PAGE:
Nenes to Nenez 30 Years On

In 2021, Nenez (using their recent romanized name with a “z” instead of a “s”) celebrated their 30th anniversary with the release of the indies album, Gajumaru. Founded in 1991, the group has seen a number of line-up changes, with three of the current quartet joining in 2019. The ever changing line-ups are comparable with groups such as the American all-women trio, The Three Degrees, which dates from 1963 and is a brand that continues to this day. Indeed,
brand Nenez (or Nēnēzu, to use the transliteration of their Okinawan name) has gone through several phases that have transitioned from a world music act of the 1990s to live-house entertainment in their most recent guise.

Unconventional research and writing with Sam Cooke

People who write often think there are rules that you more or less have to follow. Or should follow. I see a lot made of how much time people spent on their book, and their heaps and heaps of research. I guess maybe I should start by saying that the time in which I wrote the book probably didn’t much resemble the time frames of most other writers.

Sam Cooke, singing and what it means to be a singer-writer

Let’s talk about Sam Cooke and singing and what it means to be a singer-writer. Or a writer-singer.

What does it mean to sing?

I know, I know—you sounded sublime this morning in the shower, when you channeled your inner Robert Plant and delivered a knockout “When the Levee Breaks,” or maybe you were Billie Holiday, with a soul-pasting version of “Lover Man.”

The Drum Machine That Helped Open Paul’s Boutique

When you talk about drum machines and Paul’s Boutique, there are two things that even casual listeners can probably hear. The first is that you don’t hear a lot of drum machines on the album. A big part of the record’s legacy is its sampled beats, assembled into intricate, polyrhythmic collages by The Dust Brothers and Matt Dike.

But Matt Dike thought it was less a song than an opportunity. “When I heard it,” he told me, back in 2005, “I knew they were in trouble.”

Sam Cooke In Action: Don’t get caught in the oldies trap!

Macbeth, of course, is a literary oldie. It’s an oldie that still informs our world. Vaulting ambition and all. I mention Macbeth and the idea of relevant oldies for a reason. Sam Cooke is often dogged by the oldies label. Oldies are a genre, right? You hear “Wooly Bully” and “At the Hop” and, yes, Cooke’s “You Send Me,” on the oldies station in the car, and all seems right with the world. These songs are where they should be. You’re having a nice Sunday drive with the windows down in early autumn.

Becoming a Voracious Listener with Sam Cooke

Guest post by Colin Fleming Take the Sam Cooke path and be a VL (Voracious Listener)—it will serve you well in every aspect of life. Hello 33 1/3-ians! I’m back for guest blog entry number two, with this dossier of supplementary Sam Cooke materials. Let’s get to it! Do you remember the age you were when you first got into a given artist or work of art that you care about a lot? I bet you probably do. And you can pinpoint what it meant to you at that moment.…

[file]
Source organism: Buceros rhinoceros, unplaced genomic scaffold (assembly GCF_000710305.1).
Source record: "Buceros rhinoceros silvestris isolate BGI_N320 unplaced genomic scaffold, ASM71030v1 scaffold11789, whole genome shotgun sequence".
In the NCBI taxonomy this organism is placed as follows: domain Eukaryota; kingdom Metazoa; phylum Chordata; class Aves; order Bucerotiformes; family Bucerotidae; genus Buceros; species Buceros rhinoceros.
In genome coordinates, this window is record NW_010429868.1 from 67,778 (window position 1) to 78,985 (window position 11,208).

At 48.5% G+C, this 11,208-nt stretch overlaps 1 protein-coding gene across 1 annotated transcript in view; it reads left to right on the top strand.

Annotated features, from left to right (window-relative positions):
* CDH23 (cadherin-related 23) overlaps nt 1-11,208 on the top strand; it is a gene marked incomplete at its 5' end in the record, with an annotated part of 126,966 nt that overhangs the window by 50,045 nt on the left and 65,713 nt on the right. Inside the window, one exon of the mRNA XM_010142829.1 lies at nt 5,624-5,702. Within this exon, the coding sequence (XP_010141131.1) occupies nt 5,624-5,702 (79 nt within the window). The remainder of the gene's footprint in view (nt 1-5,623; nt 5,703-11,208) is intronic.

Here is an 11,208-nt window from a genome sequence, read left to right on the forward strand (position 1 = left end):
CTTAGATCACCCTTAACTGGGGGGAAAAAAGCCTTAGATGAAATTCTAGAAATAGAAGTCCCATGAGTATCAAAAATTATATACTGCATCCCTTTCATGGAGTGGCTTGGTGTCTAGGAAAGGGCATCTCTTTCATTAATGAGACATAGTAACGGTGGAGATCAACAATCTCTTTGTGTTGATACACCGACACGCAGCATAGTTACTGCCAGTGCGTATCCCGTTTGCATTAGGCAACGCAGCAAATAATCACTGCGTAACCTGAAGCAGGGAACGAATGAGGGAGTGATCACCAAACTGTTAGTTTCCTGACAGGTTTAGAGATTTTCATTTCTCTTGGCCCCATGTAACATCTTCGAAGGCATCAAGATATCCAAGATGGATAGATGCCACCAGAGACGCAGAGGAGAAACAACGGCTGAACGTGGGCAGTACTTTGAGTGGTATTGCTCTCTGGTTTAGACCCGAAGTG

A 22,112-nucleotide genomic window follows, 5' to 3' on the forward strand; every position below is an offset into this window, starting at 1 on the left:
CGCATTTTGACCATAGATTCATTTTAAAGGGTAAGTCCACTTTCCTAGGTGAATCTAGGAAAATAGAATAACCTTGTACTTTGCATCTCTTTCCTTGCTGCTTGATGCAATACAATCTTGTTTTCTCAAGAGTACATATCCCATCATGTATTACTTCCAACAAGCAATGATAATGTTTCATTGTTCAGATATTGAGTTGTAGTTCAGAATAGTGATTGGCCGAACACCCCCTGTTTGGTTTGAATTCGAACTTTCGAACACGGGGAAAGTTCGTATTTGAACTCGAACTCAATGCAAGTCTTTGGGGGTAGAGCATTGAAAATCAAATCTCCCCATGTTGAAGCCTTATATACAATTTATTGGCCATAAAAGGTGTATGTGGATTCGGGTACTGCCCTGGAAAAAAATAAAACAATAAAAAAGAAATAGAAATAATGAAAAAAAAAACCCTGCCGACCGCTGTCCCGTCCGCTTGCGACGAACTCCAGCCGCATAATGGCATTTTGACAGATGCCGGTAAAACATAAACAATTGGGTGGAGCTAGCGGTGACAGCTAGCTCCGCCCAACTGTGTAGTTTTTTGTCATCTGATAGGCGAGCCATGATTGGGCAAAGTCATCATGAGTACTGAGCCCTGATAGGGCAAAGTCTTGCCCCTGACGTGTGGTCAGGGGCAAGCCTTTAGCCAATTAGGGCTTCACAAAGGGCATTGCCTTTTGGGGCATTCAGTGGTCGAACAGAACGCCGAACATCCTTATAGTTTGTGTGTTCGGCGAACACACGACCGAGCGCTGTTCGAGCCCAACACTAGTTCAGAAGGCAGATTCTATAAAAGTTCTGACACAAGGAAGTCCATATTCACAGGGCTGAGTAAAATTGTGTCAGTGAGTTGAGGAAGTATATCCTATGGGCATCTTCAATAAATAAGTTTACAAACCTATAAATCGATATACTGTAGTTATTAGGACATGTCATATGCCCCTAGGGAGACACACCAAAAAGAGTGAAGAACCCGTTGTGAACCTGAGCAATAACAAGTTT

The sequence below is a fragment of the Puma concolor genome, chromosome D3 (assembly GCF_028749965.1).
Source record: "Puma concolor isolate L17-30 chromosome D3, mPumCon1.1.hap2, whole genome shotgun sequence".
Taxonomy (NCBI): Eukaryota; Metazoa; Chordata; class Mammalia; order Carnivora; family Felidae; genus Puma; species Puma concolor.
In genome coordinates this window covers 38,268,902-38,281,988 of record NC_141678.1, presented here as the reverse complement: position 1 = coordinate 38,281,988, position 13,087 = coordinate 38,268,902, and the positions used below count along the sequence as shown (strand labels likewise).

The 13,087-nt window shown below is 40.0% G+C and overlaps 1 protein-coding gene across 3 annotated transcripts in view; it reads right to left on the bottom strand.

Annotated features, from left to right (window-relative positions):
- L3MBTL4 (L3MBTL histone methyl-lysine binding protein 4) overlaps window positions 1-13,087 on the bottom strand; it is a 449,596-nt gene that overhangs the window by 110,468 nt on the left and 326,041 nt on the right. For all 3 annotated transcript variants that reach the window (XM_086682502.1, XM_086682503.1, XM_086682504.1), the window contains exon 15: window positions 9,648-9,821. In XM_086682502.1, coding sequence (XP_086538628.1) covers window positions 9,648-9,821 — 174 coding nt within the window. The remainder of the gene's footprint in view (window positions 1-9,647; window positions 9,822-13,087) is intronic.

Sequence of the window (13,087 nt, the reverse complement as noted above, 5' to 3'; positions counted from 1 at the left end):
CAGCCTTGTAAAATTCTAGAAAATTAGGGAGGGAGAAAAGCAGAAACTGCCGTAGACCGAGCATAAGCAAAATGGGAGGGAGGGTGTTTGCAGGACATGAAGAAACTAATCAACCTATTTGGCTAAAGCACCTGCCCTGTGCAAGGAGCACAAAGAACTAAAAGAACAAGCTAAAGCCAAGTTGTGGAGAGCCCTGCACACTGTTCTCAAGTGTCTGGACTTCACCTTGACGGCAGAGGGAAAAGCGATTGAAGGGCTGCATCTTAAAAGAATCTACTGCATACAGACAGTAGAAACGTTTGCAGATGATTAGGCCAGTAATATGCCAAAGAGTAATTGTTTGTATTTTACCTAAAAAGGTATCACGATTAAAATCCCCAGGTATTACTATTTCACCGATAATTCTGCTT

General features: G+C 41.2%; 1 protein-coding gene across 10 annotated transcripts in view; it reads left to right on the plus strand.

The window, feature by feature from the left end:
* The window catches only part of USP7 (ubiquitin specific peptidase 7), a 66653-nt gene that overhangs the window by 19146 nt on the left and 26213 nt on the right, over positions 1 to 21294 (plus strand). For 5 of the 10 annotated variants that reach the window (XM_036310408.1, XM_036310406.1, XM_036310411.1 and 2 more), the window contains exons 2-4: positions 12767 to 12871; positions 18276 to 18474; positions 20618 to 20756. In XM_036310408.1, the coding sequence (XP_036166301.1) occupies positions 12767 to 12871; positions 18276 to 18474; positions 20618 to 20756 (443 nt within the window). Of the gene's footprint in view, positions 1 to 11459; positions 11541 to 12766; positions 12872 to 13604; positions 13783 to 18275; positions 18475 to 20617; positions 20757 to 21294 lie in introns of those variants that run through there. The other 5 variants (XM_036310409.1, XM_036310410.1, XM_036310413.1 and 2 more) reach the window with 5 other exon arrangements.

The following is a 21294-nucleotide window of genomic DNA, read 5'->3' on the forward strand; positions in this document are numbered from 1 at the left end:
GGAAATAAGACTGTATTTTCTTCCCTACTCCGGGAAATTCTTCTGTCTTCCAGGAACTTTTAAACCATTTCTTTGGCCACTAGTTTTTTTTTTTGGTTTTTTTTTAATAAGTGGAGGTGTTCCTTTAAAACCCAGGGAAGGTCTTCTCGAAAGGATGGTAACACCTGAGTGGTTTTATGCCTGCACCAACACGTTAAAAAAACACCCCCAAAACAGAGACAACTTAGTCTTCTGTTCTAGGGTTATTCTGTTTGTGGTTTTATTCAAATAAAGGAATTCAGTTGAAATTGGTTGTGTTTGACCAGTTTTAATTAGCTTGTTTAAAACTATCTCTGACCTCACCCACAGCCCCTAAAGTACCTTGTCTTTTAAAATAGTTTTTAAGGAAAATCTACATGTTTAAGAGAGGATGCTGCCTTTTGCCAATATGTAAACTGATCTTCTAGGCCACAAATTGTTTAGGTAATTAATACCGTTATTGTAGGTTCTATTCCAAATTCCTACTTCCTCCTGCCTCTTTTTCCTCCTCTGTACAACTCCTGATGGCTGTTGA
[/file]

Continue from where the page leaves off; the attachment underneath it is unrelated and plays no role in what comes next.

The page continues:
The Love and Tragedy of Henry Lee

Santi Elijah Holley on the story behind Nick Cave and PJ Harvey’s ballad duet For young Americans living under the specter of the Cold War and imminent nuclear annihilation, where the ideological divide between younger and older generations was growing wider and wider, an obscure collection of bluegrass, country, folk, blues, and gospel music was a surprising choice as a countercultural “bible.” But that’s exactly what Greenwich Village folksinger Dave Van Ronk called the Anthology of American Folk Music, the six-LP collection of eighty-four songs that had originally been recorded…

The Legend of the Bad Man Stagger Lee

Santi Elijah Holley on the history of murder ballads In a saloon in St. Louis, Missouri, an African American man named Billy Lyons was shot dead by an African American man named Lee Shelton, also known as “Stagger Lee,” following a dispute over a Stetson hat. This murder was otherwise unremarkable—it was one of five murders in St. Louis on that Christmas night in 1895—but the cold-bloodedness of Shelton’s killing and the callousness with he walked away from Lyon’s prone body quickly spread by word-of-mouth, with each successive narrator creating…

The Ten Most Historically Important Tribute Albums

Ray Padgett on the covers that shaped the tribute album as we know it today I write about a lot of tribute albums in my book; in the index, the “tribute albums” section runs almost three pages. Most of them I like, and my team at Cover Me is finalizing a separate list of the 50 Best Tribute Albums Ever, to go up next week (and even capping it at 50 required a lot of painful cuts). But there’s another way to look at the history of tribute albums other…

What did Leonard Cohen himself think of the covers on I’m Your Fan?

Ray Padgett on how Cohen viewed the tribute albums he inspired From Judy Collins in the ‘60s through I’m Your Fan and Jeff Buckley in the ‘90s through today, covers have played an enormous role in exposing audiences to Leonard Cohen’s songs. “I was born with the gift of a golden voice,” he sang on “Tower of Song,” and everyone knew it was a joke; in concert, the audience would dutifully laugh and clap at that line every night. It took others to spread his songs far wider than he…